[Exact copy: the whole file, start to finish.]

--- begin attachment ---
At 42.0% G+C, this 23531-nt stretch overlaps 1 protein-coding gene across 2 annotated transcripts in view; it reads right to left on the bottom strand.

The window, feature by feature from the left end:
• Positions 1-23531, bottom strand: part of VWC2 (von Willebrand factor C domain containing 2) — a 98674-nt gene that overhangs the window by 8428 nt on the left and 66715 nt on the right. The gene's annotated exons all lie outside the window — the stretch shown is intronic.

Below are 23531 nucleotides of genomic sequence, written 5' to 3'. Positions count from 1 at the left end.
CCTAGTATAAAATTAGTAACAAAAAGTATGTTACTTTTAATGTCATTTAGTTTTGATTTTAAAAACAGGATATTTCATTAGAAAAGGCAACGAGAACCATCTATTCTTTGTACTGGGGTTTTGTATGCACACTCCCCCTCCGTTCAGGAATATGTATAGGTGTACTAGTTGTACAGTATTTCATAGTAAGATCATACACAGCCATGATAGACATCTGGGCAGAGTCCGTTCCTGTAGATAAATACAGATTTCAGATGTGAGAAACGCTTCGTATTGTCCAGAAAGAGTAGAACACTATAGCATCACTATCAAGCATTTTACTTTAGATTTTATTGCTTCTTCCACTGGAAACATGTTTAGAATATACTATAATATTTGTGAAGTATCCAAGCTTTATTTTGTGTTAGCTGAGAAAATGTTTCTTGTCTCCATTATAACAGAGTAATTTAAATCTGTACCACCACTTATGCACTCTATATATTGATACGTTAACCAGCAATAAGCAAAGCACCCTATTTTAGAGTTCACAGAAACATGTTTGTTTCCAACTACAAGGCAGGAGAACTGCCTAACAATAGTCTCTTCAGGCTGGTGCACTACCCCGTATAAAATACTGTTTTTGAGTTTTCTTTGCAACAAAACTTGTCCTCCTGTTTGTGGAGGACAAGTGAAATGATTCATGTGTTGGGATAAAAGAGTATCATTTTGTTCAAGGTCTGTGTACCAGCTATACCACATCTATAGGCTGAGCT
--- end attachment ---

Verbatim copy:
At 42.0% G+C, this 23531-nt stretch overlaps 1 protein-coding gene across 2 annotated transcripts in view; it reads right to left on the bottom strand.

The window, feature by feature from the left end:
• Positions 1-23531, bottom strand: part of VWC2 (von Willebrand factor C domain containing 2) — a 98674-nt gene that overhangs the window by 8428 nt on the left and 66715 nt on the right. The gene's annotated exons all lie outside the window — the stretch shown is intronic.

Below are 23531 nucleotides of genomic sequence, written 5' to 3'. Positions count from 1 at the left end.
CCTAGTATAAAATTAGTAACAAAAAGTATGTTACTTTTAATGTCATTTAGTTTTGATTTTAAAAACAGGATATTTCATTAGAAAAGGCAACGAGAACCATCTATTCTTTGTACTGGGGTTTTGTATGCACACTCCCCCTCCGTTCAGGAATATGTATAGGTGTACTAGTTGTACAGTATTTCATAGTAAGATCATACACAGCCATGATAGACATCTGGGCAGAGTCCGTTCCTGTAGATAAATACAGATTTCAGATGTGAGAAACGCTTCGTATTGTCCAGAAAGAGTAGAACACTATAGCATCACTATCAAGCATTTTACTTTAGATTTTATTGCTTCTTCCACTGGAAACATGTTTAGAATATACTATAATATTTGTGAAGTATCCAAGCTTTATTTTGTGTTAGCTGAGAAAATGTTTCTTGTCTCCATTATAACAGAGTAATTTAAATCTGTACCACCACTTATGCACTCTATATATTGATACGTTAACCAGCAATAAGCAAAGCACCCTATTTTAGAGTTCACAGAAACATGTTTGTTTCCAACTACAAGGCAGGAGAACTGCCTAACAATAGTCTCTTCAGGCTGGTGCACTACCCCGTATAAAATACTGTTTTTGAGTTTTCTTTGCAACAAAACTTGTCCTCCTGTTTGTGGAGGACAAGTGAAATGATTCATGTGTTGGGATAAAAGAGTATCATTTTGTTCAAGGTCTGTGTACCAGCTATACCACATCTATAGGCTGAGCT